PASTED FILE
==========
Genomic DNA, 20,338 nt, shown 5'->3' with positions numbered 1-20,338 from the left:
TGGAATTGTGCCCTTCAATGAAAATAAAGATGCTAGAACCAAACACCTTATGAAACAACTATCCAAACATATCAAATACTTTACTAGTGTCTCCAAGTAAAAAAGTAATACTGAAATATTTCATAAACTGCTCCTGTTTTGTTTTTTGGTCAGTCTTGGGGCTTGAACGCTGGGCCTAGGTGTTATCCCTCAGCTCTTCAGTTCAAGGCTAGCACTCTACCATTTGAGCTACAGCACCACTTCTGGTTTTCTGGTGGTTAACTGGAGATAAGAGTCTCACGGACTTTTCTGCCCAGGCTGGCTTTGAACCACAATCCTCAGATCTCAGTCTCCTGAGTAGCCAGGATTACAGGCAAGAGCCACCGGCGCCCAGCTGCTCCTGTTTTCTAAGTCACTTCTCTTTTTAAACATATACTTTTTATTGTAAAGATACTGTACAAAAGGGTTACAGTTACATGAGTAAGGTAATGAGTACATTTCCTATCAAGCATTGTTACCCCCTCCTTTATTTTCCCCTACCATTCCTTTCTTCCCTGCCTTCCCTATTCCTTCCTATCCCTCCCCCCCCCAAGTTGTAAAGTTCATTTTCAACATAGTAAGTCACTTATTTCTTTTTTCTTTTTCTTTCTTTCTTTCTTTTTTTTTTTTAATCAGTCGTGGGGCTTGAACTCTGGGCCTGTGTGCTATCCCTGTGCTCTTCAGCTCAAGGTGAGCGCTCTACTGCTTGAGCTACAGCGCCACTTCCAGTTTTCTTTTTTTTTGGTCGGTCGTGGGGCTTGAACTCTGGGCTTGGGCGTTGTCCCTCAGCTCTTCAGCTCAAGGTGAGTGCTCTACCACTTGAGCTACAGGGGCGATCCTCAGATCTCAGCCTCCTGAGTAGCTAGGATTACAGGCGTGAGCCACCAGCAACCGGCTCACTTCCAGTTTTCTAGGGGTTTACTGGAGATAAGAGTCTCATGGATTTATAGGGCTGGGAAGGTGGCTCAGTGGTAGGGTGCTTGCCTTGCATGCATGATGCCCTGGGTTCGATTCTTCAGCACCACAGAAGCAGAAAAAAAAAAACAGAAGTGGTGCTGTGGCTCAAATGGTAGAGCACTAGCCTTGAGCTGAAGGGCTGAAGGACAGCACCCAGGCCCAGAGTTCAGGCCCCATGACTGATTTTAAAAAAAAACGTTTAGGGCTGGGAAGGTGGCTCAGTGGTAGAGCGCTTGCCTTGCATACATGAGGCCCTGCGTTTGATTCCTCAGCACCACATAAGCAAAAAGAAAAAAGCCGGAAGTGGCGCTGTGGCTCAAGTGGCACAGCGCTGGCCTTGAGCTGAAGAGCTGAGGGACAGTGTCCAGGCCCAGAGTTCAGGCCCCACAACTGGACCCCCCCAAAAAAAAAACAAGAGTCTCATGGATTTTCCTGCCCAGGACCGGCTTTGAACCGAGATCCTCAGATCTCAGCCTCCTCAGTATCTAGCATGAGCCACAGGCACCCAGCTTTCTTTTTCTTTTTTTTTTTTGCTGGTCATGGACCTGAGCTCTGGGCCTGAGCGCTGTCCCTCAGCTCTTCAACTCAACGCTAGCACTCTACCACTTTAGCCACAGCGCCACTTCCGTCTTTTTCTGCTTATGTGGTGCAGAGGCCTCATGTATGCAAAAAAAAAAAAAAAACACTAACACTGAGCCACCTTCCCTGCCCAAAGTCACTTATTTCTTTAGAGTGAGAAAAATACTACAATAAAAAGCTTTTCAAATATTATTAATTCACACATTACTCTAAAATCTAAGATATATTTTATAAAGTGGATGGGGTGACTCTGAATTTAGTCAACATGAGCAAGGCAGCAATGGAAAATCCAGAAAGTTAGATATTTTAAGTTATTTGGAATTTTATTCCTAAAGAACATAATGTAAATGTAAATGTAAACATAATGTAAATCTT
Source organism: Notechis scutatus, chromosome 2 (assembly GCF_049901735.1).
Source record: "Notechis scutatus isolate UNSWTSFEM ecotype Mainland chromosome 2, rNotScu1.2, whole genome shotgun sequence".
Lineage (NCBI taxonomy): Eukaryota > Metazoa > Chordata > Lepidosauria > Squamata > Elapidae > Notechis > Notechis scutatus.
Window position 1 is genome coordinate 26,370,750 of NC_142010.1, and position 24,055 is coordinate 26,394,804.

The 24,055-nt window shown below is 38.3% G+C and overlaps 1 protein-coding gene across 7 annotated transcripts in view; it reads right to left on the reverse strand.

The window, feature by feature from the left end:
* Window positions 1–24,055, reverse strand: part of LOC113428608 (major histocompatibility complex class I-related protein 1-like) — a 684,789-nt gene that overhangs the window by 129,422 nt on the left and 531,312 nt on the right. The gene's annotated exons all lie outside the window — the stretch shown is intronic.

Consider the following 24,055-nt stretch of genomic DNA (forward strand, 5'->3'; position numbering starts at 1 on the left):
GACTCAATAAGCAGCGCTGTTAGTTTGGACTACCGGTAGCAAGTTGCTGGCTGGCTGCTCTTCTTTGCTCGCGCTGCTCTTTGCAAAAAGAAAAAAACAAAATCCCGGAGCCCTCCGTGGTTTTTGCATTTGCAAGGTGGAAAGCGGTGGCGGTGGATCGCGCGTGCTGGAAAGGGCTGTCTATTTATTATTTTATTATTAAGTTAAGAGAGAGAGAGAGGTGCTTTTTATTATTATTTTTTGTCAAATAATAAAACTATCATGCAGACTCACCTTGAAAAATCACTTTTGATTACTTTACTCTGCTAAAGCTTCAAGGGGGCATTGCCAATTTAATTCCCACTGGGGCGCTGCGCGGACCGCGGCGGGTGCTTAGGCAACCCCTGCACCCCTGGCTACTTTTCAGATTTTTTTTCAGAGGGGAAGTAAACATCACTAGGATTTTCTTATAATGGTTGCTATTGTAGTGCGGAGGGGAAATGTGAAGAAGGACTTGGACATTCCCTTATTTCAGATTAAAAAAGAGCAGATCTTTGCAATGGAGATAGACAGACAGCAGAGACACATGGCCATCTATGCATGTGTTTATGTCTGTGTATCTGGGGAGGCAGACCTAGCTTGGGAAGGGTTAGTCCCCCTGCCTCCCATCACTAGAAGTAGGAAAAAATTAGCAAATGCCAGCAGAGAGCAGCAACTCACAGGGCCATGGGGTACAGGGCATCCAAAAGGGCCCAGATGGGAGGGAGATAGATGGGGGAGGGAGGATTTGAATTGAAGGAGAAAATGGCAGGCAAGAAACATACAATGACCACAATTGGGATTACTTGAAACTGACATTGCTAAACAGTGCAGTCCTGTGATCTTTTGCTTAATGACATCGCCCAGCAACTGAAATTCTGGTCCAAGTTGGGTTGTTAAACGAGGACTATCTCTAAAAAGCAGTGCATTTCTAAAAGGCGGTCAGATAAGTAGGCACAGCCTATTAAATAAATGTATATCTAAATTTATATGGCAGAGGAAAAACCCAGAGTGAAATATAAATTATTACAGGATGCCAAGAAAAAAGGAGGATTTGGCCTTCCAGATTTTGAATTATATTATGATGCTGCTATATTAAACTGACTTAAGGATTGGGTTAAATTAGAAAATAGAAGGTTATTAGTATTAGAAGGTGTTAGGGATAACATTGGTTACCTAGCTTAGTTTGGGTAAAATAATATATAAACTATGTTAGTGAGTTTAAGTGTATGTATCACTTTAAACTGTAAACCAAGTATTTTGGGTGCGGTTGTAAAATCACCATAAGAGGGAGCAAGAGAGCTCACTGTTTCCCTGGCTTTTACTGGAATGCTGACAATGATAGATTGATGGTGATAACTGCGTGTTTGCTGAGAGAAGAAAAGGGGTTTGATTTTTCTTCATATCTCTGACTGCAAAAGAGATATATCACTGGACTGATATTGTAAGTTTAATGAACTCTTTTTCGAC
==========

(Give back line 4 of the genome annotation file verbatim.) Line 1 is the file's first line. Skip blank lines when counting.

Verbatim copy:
Source record: "Notechis scutatus isolate UNSWTSFEM ecotype Mainland chromosome 2, rNotScu1.2, whole genome shotgun sequence".